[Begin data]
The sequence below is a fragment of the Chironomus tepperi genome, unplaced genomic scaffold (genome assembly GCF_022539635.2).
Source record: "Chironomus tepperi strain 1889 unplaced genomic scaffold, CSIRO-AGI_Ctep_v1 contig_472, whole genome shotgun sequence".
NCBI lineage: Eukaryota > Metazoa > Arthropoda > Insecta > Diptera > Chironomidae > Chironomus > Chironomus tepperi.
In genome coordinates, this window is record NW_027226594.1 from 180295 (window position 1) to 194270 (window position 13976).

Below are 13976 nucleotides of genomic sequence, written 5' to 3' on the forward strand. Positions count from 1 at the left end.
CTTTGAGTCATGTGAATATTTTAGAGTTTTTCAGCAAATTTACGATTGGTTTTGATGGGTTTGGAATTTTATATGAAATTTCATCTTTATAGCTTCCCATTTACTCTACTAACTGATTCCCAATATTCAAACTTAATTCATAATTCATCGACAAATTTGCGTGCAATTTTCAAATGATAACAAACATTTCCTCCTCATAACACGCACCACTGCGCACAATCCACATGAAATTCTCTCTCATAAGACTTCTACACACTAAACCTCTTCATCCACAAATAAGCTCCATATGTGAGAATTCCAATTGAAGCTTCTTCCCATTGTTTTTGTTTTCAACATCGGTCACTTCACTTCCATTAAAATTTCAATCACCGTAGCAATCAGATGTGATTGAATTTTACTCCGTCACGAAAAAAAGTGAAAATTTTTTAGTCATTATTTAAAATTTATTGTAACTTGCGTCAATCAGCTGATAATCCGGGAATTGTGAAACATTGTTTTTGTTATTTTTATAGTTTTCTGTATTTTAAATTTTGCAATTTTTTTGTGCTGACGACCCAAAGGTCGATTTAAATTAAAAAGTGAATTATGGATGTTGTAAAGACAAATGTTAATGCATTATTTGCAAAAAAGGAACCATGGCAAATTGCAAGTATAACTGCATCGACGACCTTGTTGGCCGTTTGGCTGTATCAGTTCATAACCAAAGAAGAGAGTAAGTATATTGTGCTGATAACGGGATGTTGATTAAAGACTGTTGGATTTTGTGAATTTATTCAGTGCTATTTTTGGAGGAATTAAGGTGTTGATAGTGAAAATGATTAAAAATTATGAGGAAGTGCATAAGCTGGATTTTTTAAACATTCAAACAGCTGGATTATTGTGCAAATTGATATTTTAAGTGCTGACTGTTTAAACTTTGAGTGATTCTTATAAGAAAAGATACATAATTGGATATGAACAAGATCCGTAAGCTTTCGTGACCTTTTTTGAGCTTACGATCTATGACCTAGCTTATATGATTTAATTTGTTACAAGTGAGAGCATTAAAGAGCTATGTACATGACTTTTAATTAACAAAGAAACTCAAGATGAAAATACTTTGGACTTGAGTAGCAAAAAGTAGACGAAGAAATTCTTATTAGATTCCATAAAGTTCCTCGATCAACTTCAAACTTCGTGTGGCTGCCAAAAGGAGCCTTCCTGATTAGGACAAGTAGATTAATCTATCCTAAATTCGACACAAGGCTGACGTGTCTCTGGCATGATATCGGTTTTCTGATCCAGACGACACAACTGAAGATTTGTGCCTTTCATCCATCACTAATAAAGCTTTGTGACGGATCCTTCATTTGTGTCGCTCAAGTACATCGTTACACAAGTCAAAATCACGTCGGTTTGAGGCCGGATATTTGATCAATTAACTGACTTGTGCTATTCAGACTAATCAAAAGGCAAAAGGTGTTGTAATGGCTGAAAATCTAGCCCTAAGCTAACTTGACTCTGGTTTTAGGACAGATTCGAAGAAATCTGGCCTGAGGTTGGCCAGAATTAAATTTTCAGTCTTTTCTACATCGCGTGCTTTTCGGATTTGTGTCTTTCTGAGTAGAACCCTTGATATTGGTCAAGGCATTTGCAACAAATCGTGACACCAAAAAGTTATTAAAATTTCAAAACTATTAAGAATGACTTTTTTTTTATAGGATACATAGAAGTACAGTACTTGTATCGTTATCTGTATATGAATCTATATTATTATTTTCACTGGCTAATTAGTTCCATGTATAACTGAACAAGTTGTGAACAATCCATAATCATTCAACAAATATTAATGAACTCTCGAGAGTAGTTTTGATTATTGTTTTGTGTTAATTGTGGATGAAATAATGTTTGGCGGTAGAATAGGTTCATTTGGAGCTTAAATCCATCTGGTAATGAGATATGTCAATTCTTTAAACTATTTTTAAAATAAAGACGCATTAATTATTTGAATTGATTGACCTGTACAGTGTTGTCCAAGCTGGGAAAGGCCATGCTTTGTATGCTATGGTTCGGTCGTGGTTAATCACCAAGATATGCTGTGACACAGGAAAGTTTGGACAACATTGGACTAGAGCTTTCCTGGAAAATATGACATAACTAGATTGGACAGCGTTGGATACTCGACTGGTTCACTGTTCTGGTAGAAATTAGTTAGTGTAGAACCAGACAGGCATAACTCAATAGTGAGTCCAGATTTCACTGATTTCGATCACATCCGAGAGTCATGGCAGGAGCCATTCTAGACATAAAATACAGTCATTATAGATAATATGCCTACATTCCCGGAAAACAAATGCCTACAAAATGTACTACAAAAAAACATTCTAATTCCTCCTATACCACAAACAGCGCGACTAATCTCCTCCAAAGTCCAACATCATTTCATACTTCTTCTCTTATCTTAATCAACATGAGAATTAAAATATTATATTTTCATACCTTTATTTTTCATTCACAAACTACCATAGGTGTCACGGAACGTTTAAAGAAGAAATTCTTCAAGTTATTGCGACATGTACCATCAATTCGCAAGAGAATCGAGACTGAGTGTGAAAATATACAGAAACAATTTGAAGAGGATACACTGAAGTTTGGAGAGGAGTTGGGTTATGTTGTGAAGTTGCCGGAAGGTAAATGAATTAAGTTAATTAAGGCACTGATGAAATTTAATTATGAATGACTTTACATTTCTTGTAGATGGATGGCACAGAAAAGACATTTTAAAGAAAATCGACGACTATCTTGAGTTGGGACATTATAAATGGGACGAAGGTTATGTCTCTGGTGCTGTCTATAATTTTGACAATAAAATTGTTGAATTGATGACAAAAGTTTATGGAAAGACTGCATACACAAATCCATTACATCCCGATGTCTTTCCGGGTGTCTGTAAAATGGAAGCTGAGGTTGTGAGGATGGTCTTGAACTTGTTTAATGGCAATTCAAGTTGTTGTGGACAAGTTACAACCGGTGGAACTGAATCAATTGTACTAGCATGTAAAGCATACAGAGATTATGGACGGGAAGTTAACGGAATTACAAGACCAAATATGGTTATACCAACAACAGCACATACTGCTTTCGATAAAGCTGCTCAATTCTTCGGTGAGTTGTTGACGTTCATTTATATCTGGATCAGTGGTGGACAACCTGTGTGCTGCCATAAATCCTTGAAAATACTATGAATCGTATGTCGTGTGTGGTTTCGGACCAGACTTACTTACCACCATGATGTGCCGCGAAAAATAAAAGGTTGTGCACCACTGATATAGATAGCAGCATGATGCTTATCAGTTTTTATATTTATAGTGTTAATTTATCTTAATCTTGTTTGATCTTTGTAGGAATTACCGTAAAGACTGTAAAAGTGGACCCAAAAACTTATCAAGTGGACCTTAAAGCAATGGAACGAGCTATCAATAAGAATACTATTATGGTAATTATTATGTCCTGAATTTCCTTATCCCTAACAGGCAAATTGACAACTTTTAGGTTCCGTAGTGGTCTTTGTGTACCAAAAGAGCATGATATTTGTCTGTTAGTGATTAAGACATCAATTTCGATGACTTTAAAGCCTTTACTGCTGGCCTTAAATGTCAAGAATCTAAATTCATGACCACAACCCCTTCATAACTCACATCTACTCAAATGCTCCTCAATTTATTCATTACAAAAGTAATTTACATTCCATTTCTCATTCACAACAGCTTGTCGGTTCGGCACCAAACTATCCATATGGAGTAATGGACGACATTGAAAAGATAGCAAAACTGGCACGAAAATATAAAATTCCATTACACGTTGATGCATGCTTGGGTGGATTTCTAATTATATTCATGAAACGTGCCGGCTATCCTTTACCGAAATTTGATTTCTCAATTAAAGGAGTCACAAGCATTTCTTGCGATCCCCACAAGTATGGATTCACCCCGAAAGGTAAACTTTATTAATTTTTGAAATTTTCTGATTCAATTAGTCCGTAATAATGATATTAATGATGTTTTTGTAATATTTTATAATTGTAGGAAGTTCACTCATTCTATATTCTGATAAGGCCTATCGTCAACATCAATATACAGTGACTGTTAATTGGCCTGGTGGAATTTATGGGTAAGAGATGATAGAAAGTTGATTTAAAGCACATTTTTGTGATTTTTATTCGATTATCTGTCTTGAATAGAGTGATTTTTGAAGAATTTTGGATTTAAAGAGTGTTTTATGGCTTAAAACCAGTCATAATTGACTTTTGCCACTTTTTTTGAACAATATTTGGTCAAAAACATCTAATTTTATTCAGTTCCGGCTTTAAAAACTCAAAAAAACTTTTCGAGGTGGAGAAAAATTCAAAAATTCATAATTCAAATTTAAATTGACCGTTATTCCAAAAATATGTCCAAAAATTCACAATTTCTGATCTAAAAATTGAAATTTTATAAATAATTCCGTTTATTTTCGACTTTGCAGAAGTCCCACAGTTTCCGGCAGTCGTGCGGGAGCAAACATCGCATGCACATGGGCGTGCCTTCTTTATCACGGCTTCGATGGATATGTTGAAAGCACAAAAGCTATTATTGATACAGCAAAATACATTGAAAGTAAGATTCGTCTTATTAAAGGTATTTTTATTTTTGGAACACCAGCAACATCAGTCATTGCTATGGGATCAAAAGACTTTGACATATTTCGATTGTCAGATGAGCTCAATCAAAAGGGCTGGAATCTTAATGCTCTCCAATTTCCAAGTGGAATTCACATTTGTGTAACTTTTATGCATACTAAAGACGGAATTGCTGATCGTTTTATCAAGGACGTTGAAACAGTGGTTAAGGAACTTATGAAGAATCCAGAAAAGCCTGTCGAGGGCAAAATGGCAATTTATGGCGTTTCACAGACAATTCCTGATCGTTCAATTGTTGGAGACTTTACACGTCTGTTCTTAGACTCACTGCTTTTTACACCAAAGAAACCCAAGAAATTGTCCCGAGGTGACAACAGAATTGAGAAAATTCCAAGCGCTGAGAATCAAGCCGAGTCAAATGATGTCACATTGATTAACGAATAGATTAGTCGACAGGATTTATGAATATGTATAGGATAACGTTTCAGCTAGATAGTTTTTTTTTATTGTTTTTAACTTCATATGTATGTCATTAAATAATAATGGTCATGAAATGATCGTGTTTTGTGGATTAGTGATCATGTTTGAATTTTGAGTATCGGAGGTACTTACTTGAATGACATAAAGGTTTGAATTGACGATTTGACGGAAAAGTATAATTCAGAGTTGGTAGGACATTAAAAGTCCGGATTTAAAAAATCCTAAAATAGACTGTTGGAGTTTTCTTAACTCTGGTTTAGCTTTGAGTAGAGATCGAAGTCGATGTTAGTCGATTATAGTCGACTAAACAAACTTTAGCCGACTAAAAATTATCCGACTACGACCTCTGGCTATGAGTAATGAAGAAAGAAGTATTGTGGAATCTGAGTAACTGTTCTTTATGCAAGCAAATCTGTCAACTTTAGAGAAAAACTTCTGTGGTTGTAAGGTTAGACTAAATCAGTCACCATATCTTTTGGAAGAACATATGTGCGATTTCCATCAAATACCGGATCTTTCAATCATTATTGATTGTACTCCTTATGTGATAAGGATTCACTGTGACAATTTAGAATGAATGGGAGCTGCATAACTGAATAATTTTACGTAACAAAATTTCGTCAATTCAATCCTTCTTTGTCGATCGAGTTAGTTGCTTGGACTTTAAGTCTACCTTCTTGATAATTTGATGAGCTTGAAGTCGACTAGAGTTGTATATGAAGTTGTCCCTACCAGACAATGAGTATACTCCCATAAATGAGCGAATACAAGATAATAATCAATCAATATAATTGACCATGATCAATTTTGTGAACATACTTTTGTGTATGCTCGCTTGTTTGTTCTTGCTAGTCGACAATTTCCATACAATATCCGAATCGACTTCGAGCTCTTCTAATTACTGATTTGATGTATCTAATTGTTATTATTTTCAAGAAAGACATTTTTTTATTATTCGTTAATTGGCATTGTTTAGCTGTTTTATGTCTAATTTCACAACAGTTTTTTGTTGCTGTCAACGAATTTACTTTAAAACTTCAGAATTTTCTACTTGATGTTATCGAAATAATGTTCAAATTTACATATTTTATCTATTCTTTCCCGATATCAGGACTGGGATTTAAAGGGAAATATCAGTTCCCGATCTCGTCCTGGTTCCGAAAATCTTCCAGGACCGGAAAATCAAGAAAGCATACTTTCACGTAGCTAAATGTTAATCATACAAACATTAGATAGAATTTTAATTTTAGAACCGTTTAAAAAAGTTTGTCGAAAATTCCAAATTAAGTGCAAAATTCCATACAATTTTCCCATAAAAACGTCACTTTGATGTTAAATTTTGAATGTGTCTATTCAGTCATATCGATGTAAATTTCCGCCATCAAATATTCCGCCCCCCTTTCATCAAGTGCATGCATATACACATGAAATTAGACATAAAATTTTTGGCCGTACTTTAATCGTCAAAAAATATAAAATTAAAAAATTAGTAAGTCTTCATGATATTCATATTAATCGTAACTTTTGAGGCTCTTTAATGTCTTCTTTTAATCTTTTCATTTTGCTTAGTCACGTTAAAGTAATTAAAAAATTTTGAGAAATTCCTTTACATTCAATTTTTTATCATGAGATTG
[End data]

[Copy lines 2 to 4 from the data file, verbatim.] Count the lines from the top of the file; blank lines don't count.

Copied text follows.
Source record: "Chironomus tepperi strain 1889 unplaced genomic scaffold, CSIRO-AGI_Ctep_v1 contig_472, whole genome shotgun sequence".
NCBI lineage: Eukaryota > Metazoa > Arthropoda > Insecta > Diptera > Chironomidae > Chironomus > Chironomus tepperi.
In genome coordinates, this window is record NW_027226594.1 from 180295 (window position 1) to 194270 (window position 13976).